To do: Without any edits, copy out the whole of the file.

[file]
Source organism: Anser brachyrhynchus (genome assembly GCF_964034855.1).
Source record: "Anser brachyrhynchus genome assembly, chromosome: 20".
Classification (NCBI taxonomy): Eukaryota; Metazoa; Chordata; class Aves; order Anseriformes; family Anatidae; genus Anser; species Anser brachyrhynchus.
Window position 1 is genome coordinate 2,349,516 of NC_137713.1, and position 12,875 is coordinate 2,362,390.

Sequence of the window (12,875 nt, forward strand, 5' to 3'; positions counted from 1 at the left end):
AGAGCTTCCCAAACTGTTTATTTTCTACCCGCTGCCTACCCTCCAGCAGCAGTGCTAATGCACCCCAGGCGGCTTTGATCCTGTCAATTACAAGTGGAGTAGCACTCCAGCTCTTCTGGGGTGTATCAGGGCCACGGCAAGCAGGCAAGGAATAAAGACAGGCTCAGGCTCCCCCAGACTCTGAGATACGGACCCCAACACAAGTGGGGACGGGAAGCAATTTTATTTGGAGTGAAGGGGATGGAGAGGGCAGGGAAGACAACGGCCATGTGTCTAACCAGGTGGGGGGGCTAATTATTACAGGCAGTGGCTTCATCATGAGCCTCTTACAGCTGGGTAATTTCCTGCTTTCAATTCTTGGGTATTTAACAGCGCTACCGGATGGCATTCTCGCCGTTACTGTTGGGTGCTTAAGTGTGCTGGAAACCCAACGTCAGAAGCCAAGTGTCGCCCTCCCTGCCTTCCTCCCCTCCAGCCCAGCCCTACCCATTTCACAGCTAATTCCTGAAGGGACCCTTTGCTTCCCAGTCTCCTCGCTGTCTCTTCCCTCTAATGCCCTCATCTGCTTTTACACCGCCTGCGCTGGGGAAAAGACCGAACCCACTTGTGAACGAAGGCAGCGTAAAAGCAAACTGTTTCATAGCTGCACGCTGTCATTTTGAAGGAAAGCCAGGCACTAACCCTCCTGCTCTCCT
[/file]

Source organism: Anser brachyrhynchus (genome assembly GCF_964034855.1).
Source record: "Anser brachyrhynchus genome assembly, chromosome: 20".
Classification (NCBI taxonomy): Eukaryota; Metazoa; Chordata; class Aves; order Anseriformes; family Anatidae; genus Anser; species Anser brachyrhynchus.
Window position 1 is genome coordinate 2,349,516 of NC_137713.1, and position 12,875 is coordinate 2,362,390.

Sequence of the window (12,875 nt, forward strand, 5' to 3'; positions counted from 1 at the left end):
AGAGCTTCCCAAACTGTTTATTTTCTACCCGCTGCCTACCCTCCAGCAGCAGTGCTAATGCACCCCAGGCGGCTTTGATCCTGTCAATTACAAGTGGAGTAGCACTCCAGCTCTTCTGGGGTGTATCAGGGCCACGGCAAGCAGGCAAGGAATAAAGACAGGCTCAGGCTCCCCCAGACTCTGAGATACGGACCCCAACACAAGTGGGGACGGGAAGCAATTTTATTTGGAGTGAAGGGGATGGAGAGGGCAGGGAAGACAACGGCCATGTGTCTAACCAGGTGGGGGGGCTAATTATTACAGGCAGTGGCTTCATCATGAGCCTCTTACAGCTGGGTAATTTCCTGCTTTCAATTCTTGGGTATTTAACAGCGCTACCGGATGGCATTCTCGCCGTTACTGTTGGGTGCTTAAGTGTGCTGGAAACCCAACGTCAGAAGCCAAGTGTCGCCCTCCCTGCCTTCCTCCCCTCCAGCCCAGCCCTACCCATTTCACAGCTAATTCCTGAAGGGACCCTTTGCTTCCCAGTCTCCTCGCTGTCTCTTCCCTCTAATGCCCTCATCTGCTTTTACACCGCCTGCGCTGGGGAAAAGACCGAACCCACTTGTGAACGAAGGCAGCGTAAAAGCAAACTGTTTCATAGCTGCACGCTGTCATTTTGAAGGAAAGCCAGGCACTAACCCTCCTGCTCTCCT